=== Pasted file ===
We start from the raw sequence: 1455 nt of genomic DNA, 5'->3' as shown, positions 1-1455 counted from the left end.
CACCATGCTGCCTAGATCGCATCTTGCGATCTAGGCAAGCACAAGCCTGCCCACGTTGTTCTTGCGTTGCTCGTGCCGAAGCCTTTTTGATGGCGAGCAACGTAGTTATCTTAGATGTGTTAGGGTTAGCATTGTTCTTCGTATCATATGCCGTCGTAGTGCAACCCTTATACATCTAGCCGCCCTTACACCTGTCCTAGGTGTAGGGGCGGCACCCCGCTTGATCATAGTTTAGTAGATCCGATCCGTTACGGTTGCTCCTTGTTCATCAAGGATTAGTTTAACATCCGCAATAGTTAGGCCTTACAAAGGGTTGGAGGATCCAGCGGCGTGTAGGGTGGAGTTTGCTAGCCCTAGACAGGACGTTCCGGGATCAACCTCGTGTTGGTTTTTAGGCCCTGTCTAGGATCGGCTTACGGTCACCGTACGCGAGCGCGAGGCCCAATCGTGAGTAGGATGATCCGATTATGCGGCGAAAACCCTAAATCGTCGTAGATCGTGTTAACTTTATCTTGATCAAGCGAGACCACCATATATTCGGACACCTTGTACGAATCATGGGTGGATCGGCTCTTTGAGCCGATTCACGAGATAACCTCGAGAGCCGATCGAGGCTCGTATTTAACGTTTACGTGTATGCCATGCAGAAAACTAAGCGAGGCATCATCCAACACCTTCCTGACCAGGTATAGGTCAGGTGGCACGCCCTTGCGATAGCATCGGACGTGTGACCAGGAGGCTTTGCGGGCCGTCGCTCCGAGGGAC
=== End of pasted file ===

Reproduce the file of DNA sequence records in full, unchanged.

We start from the raw sequence: 1455 nt of genomic DNA, 5'->3' as shown, positions 1-1455 counted from the left end.
CACCATGCTGCCTAGATCGCATCTTGCGATCTAGGCAAGCACAAGCCTGCCCACGTTGTTCTTGCGTTGCTCGTGCCGAAGCCTTTTTGATGGCGAGCAACGTAGTTATCTTAGATGTGTTAGGGTTAGCATTGTTCTTCGTATCATATGCCGTCGTAGTGCAACCCTTATACATCTAGCCGCCCTTACACCTGTCCTAGGTGTAGGGGCGGCACCCCGCTTGATCATAGTTTAGTAGATCCGATCCGTTACGGTTGCTCCTTGTTCATCAAGGATTAGTTTAACATCCGCAATAGTTAGGCCTTACAAAGGGTTGGAGGATCCAGCGGCGTGTAGGGTGGAGTTTGCTAGCCCTAGACAGGACGTTCCGGGATCAACCTCGTGTTGGTTTTTAGGCCCTGTCTAGGATCGGCTTACGGTCACCGTACGCGAGCGCGAGGCCCAATCGTGAGTAGGATGATCCGATTATGCGGCGAAAACCCTAAATCGTCGTAGATCGTGTTAACTTTATCTTGATCAAGCGAGACCACCATATATTCGGACACCTTGTACGAATCATGGGTGGATCGGCTCTTTGAGCCGATTCACGAGATAACCTCGAGAGCCGATCGAGGCTCGTATTTAACGTTTACGTGTATGCCATGCAGAAAACTAAGCGAGGCATCATCCAACACCTTCCTGACCAGGTATAGGTCAGGTGGCACGCCCTTGCGATAGCATCGGACGTGTGACCAGGAGGCTTTGCGGGCCGTCGCTCCGAGGGAC